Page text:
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Eugene Police Department (Sarah Northrop/Emerald)

Complaints against employees and officers of the Eugene Police Department increased 20 percent from 2017 to 2018, according to an audit released last week. 

The Eugene Police Auditor's 2018 report documented 392 complaints in 2018, compared to the 325 filed in 2017. The report noted hiring new, inexperienced officers in the coming years may increase complaints.

Among the complaints are 48 allegations of misconduct, 27 of which were against 15 employees. Three of the allegations were criminal, though only one resulted in punishment: a case involving an internal report of an off duty officer driving his vehicle while drunk after an altercation with a civilian. The remaining two involved officers accused of meeting with sex workers; one was dismissed and the other was closed without a ruling after being deemed unfounded.

The complaints also include eight counts of unsatisfactory performance, two for sleeping on duty, two for breaking vehicle pursuit policy, and one allegation for incompetency, conduct, breach of confidentiality, insubordination, lack of knowledge of the law, dishonesty, and use of intoxicants each. 

The remaining 344 complaints are divided between general inquiries, service concerns, and policy concerns. A significant portion of the complaints related to slow response time or lack of response altogether, which the report attributes to staffing issues. 

“Chief [Chris] Skinner has prioritized staffing, and it is our hope that these types of complaints will decrease,” reads the report. 

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EPD Chief Chris Skinner. (Sarah Northrop/Emerald)

The report also notes that hiring more officers to combat the understaffing problem would likely result in a separate issue: an influx of inexperienced policemen leading to more judgement-related complaints. “We anticipate a potential increase in complaint volume over the coming years,” it states.

Skinner addressed the concerns in an interview with the Daily Emerald.

“We have a fairly young department and, like anything, when you have young police officers, there is a tendency to make mistakes,” Skinner said. “So the question is making sure we’re recognizing them, making sure we have recorded and documented those, and then making sure we mediate training and hold people accountable.”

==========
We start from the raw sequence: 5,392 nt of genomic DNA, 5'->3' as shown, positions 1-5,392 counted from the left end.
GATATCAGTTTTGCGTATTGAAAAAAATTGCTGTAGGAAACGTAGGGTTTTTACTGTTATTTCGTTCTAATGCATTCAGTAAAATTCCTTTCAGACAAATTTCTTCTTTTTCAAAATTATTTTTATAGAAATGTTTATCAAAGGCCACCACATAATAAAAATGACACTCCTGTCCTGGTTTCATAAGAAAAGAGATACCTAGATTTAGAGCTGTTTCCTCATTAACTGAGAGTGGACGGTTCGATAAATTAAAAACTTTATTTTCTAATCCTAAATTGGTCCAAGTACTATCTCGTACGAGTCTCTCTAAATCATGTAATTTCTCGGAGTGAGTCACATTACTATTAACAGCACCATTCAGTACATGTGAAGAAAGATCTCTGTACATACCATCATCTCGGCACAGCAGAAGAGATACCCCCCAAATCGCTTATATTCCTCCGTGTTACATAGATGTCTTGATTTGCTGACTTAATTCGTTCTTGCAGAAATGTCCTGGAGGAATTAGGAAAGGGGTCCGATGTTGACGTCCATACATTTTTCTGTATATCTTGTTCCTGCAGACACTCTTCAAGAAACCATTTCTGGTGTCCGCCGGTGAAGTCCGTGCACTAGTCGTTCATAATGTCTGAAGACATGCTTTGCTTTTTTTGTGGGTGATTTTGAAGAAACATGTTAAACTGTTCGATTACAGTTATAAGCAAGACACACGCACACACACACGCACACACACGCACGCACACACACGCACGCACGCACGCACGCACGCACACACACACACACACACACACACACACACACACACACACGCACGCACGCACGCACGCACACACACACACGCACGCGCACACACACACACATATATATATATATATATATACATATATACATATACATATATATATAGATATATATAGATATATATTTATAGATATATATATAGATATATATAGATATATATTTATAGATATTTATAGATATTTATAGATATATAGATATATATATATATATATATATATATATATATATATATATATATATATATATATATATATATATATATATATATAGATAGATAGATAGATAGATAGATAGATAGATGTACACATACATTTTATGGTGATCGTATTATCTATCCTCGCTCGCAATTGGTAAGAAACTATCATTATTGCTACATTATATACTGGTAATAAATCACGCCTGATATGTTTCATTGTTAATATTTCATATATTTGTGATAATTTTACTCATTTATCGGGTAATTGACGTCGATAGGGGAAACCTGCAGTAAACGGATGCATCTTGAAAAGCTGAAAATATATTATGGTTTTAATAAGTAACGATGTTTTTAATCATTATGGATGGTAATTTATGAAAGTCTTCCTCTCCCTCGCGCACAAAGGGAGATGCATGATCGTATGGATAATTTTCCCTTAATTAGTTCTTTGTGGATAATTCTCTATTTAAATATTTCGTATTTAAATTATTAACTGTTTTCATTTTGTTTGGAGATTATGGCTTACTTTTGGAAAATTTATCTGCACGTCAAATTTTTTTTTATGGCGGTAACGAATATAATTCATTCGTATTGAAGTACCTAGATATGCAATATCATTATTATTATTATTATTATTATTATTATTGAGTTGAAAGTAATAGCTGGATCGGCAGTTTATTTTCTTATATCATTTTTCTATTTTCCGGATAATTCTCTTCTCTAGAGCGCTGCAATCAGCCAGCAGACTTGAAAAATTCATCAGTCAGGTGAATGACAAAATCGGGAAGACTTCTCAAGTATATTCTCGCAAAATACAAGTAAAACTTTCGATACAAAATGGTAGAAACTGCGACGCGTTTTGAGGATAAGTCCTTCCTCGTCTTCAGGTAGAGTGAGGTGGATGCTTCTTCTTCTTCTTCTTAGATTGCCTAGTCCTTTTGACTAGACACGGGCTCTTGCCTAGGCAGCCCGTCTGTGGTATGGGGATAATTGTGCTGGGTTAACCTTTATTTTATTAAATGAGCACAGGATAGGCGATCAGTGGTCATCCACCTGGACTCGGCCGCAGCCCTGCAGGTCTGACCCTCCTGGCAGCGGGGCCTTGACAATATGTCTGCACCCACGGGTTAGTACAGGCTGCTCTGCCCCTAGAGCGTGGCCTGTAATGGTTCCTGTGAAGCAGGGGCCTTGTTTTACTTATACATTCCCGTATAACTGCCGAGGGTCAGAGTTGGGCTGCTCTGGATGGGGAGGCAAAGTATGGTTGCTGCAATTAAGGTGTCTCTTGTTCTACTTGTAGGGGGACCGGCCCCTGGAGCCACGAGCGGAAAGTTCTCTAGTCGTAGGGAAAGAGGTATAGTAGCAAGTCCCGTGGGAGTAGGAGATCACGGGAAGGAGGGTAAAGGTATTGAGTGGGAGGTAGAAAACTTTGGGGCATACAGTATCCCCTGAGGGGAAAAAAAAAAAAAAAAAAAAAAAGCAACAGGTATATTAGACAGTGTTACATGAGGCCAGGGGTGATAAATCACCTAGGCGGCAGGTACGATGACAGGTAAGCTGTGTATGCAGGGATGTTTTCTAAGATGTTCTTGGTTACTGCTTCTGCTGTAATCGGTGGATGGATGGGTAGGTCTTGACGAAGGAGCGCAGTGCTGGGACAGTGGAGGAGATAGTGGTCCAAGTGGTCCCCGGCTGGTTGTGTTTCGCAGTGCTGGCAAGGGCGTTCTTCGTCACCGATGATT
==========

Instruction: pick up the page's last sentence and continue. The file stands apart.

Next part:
According to Skinner, officers spend roughly 10 months in training before going into the field, but that doesn’t mean they won't make bad judgement calls early in their careers.

“It’s like playing golf - you can go to the range every single day and hit balls, but you actually have to play the game to get good at it,” Skinner said. 

A lack of officers in the past has led to many complaints about slow response times, according to the report. 

“Do we drive down the complaints that are merely associated with our service delivery [time],” Skinner said, “versus the young department that we are going to be for a few years, knowing that we are going to make young department mistakes for a few years?”

The report states that the auditor’s office will be reaching out to the EPD to ensure that new officers are receiving sufficient training. 

Body cameras were issued to all EPD officers in June 2017, and the auditor’s office has reviewed footage related to most incident reports. 

“Our preliminary investigations almost always include review of the [body-worn camera] footage,” reads the report.

In 2018, that included reviewing 201 incidents in which force was used. One report of deadly force resulted in a full investigation: the shooting of David Justo Duran, an alleged murderer who police fired on during his arrest.

The allegations resulted in a collective 11 oral reprimands, six documented counselings, two resignations, two suspensions, one demotion, and one written reprimand.

The department faces a transitional period after the appointment of Skinner, who replaced former Chief Pete Kerns, on April 30, 2018 and a wave of new hires, according to the report. “We anticipate several challenges over the coming year,” it states. 

“We are optimistic about meeting those and any other challenges that arise in the next year,” reads the report. “Our office is experienced, engaged, and committed to providing excellent service to the community.”

Since 2005, the auditor’s office, alongside a civilian review board, has monitored the EPD independently. A report of all incidents is compiled and publicly released every year. The auditor’s office keeps tabs on the police department, but it has no power to influence the decisions which come as a result of each complaint’s investigation. 

“I would love to get to a place where I have a police department that never gets complaints,” Skinner said. “[the auditor’s report] helps us to know where our blind spots are.”

Police Auditor Mark Gissiner was not available for comment before time of publication.